Ken Jacobs, renowned experimental filmmaker and founder of Binghamton University’s cinema department, returned to campus on Tuesday to screen recent works and speak with students, staff and other guests about his life in experimental cinema.
Jacobs is the second filmmaker to come to BU for this semester’s Visiting Artists series organized by the cinema department.
Audience members had to fill the aisles after Lecture Hall 6 filled up beyond its 100-person capacity.
Vincent Grenier, a cinema professor and the organizer of the Visiting Artists series, introduced Jacobs, who has received many honors during his more-than-55-year career, including last year’s Film Critics Award for his film “Seeking the Monkey King.”
“Ken is no less than a major icon in avant garde cinema since the ’60s,” Grenier said. “I don’t know anyone who’s had this kind of impact on people who express themselves through cinema and on his students.”
Jacobs screened “Seeking the Monkey King,” as well as three short films — “Street Vendor,” “The Green Wave,” and “Ronald Gonzalez, Sculptor.” Each of the videos was non-narrative and featured heavy use of flickering images, digital distortions and optical illusions.
“I like the illusion and the confession of the illusion that it is an illusion,” Jacobs said. “That keeps things lively.”
“Monkey King,” which premiered in October at the New York Film Festival, was screened again in Zuccotti Park during the Occupy Wall Street movement in November. The film features slides of text that deride democracy and the American dream as illusions.
“There’s a Chinese film, ‘The Chinese Odyssey,’ which features the Monkey King,” Jacobs said. “I began making my own film to show a favorable portrait of the Monkey King. But with all these horrific things going on, that my country is doing, that the government is doing, the character of the Monkey King changed into a greedy ape rather than the childish wonder that the Chinese Monkey King represents.”
He said he had little control over the process and is baffled by the final product.
“It comes through me, but that’s all,” Jacobs said. “I have my name attached to it, but only by a thread. It’s running away, I’m just trying to hang on.”
Jacobs founded the cinema department, the first in the SUNY system, in 1969 with fellow filmmaker Larry Gottheim. He still holds the title of distinguished professor emeritus in the department.
Students petitioned the University to hire Jacobs as a professor after he presented a week-long guest seminar, according to the cinema department website.
“Despite his lack of a high school diploma, the administration — during that special period of anguish and possibility — decided that, as a teacher, he was ‘a natural,’” the website said.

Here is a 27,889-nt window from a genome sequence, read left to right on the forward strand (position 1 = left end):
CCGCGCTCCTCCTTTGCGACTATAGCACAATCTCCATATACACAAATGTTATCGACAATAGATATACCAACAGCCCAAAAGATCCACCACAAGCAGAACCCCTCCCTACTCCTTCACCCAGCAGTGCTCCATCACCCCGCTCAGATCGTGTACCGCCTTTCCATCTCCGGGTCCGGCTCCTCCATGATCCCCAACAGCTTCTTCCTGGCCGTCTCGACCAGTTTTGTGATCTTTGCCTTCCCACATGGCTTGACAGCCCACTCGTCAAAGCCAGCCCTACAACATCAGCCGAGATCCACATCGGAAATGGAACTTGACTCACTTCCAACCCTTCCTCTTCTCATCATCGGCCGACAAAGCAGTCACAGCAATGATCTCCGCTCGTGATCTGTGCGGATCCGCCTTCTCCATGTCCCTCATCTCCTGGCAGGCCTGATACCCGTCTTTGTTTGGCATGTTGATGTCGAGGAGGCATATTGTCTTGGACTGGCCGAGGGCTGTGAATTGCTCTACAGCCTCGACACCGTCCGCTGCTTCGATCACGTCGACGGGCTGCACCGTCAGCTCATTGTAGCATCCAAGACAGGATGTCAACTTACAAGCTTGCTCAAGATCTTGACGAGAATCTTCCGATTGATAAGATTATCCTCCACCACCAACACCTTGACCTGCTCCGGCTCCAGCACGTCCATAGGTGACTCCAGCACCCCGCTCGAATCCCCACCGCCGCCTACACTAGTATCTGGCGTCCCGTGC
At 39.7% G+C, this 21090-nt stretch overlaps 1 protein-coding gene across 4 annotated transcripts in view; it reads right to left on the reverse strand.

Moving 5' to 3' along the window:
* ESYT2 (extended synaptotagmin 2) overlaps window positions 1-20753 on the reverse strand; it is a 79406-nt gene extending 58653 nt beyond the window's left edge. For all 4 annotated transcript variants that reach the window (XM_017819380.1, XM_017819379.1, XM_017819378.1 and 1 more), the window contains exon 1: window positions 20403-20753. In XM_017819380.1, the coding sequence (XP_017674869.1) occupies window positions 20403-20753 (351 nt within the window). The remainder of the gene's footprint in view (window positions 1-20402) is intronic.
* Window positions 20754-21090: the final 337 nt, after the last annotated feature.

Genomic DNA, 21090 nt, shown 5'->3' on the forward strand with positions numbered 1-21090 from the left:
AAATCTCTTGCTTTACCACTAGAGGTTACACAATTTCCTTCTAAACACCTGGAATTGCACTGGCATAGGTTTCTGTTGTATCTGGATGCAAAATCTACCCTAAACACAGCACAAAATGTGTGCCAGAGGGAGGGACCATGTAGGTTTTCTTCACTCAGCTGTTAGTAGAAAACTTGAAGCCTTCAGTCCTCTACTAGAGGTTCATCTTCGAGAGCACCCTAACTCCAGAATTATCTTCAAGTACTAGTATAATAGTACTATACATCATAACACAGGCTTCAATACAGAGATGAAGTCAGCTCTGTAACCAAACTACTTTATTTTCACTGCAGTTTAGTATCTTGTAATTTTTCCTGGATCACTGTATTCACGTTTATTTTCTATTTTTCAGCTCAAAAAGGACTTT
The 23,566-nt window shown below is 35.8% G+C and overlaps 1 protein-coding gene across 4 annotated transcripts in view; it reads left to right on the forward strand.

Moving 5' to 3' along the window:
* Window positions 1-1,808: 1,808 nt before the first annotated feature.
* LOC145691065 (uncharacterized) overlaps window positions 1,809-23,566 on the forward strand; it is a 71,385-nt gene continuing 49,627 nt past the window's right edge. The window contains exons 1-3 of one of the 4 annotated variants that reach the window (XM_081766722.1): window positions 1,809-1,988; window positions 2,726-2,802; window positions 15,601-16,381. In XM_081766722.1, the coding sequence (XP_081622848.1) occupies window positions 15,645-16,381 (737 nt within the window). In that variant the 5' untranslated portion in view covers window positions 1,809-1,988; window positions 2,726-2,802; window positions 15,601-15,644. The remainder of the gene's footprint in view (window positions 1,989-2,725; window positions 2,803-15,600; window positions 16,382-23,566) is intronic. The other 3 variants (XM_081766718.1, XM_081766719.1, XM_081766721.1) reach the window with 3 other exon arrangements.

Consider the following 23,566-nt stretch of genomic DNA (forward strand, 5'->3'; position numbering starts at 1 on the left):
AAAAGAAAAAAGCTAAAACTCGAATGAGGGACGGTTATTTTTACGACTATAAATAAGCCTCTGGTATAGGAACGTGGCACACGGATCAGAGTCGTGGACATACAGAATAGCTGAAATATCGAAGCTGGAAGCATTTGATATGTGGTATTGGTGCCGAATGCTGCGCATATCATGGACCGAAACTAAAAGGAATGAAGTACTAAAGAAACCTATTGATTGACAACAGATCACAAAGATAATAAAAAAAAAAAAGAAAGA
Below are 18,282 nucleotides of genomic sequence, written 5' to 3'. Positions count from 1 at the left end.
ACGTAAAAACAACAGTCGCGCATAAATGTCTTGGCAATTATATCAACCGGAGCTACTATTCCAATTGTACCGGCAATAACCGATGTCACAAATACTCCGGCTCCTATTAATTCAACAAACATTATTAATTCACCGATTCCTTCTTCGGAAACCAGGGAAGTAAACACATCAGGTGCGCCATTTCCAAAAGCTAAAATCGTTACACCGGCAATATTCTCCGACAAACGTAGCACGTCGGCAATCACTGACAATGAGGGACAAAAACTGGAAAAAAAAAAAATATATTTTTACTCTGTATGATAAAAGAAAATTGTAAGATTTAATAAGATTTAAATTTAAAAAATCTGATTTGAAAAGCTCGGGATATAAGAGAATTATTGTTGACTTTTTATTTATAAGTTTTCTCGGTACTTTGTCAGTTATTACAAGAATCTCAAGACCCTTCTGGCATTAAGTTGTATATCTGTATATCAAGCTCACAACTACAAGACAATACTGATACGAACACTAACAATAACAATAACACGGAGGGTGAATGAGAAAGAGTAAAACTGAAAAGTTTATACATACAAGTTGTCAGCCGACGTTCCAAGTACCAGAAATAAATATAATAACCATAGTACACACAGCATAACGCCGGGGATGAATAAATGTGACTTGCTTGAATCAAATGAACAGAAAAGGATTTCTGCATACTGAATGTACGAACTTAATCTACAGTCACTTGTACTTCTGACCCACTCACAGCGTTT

Jacobs was a professor on campus until 2002.
“He was a big part of the department for over 30 years,” Grenier said. “I think it was an emotional experience for him coming back to the rooms that he once haunted for so long.”
Jacobs said he thinks it is crucial for people with skills to give back to educational institutions.
“There’s this saying, ‘those who do, do. Those who can’t do, teach,’” Jacobs said. “I had the fortune of having a great teacher who was also a great artist who got me away from that mentality. It’s a good thing, because otherwise I probably would have been too vain to teach.”
Jacobs began his own artistic education under the tutorship of abstract impressionist painter Hans Hofmann in the 1950s. Jacobs said that after this experience, he has “always remained painting conscious.”
“Painting starts from flatness,” Jacobs said. “Then things start to come out and you experience this dynamic flux. That was the biggest lesson for me as I traveled into cinema.”
His lessons in painting taught Jacobs to appreciate the two-dimensional canvas and its ability to create three-dimensional illusions.
“I have a fascination with depth, with the illusion of depth,” Jacobs said. “The screen has a certain 2D ambiguity. Things can be where you think they are, and then they’re somewhere else. You can create irrational spaces … It’s another way of perceiving the world.”
For Jacobs, this process of making people look at things differently is one of the most important responsibilities of an artist.
“Artists stir things up, make things unfamiliar again,” he said.
Jared Biunno, a freshman majoring in cinema, said he was excited about the screening.
“I’m in [CINE]122 and I’ve heard a lot about his films,” Biunno said. “He’s won a lot of awards and I’m really excited to see his work.”
Grenier said that he thought the event was a success.
“I had a discussion this morning [Thursday] with my video making class and there was a very enthusiastic response,” Grenier said. “There was an enthusiastic response on Tuesday night as well, even from students who don’t usually like experimental film.”